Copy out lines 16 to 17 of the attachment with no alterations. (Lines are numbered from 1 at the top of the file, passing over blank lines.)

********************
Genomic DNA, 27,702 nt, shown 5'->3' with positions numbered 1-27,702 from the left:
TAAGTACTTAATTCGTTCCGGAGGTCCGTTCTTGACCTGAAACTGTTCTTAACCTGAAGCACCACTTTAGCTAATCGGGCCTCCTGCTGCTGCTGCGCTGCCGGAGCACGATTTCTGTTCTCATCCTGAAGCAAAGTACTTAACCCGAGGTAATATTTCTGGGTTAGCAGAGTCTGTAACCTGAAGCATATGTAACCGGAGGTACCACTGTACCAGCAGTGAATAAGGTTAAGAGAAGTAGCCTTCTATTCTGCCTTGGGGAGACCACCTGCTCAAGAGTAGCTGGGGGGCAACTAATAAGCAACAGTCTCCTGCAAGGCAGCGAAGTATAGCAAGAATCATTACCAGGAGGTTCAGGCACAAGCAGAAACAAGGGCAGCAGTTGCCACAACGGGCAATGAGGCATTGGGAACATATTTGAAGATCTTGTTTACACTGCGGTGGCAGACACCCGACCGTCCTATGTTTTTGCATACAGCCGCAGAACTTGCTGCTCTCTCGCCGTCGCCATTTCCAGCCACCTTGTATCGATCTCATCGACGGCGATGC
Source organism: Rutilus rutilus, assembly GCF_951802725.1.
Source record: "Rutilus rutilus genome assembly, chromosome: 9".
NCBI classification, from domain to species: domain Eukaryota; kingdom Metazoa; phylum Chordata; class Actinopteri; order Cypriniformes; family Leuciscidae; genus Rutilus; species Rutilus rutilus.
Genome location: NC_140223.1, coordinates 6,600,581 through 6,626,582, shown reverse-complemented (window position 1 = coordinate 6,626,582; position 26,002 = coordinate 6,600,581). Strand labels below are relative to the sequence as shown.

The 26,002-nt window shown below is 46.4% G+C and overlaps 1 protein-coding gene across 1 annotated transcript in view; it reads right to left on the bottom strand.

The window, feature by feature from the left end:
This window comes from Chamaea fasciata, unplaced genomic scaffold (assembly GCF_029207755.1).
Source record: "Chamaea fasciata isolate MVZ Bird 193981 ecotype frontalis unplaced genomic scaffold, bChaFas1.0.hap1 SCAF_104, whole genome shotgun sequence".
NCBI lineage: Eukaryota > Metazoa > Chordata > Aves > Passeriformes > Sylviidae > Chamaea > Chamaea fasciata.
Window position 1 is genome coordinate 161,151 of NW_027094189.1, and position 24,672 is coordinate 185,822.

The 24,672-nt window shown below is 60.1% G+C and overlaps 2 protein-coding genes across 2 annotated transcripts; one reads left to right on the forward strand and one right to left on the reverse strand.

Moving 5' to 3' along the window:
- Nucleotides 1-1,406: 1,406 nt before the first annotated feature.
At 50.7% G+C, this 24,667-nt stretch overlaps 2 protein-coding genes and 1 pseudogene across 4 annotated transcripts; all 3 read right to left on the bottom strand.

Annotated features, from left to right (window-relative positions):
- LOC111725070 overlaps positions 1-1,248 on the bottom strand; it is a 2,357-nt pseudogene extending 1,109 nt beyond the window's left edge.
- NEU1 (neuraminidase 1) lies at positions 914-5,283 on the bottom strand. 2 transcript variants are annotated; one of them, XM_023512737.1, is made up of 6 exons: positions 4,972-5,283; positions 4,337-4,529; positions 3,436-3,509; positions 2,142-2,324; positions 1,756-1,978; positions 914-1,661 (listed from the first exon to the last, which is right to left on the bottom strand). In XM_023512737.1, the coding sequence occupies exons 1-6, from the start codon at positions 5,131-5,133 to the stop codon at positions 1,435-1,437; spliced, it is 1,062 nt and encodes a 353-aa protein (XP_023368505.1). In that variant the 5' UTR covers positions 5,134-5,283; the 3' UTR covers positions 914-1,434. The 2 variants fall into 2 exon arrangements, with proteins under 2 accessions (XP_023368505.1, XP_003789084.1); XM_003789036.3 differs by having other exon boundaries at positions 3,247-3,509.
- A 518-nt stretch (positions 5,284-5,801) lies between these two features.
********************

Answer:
At 50.7% G+C, this 24,667-nt stretch overlaps 2 protein-coding genes and 1 pseudogene across 4 annotated transcripts; all 3 read right to left on the bottom strand.

Annotated features, from left to right (window-relative positions):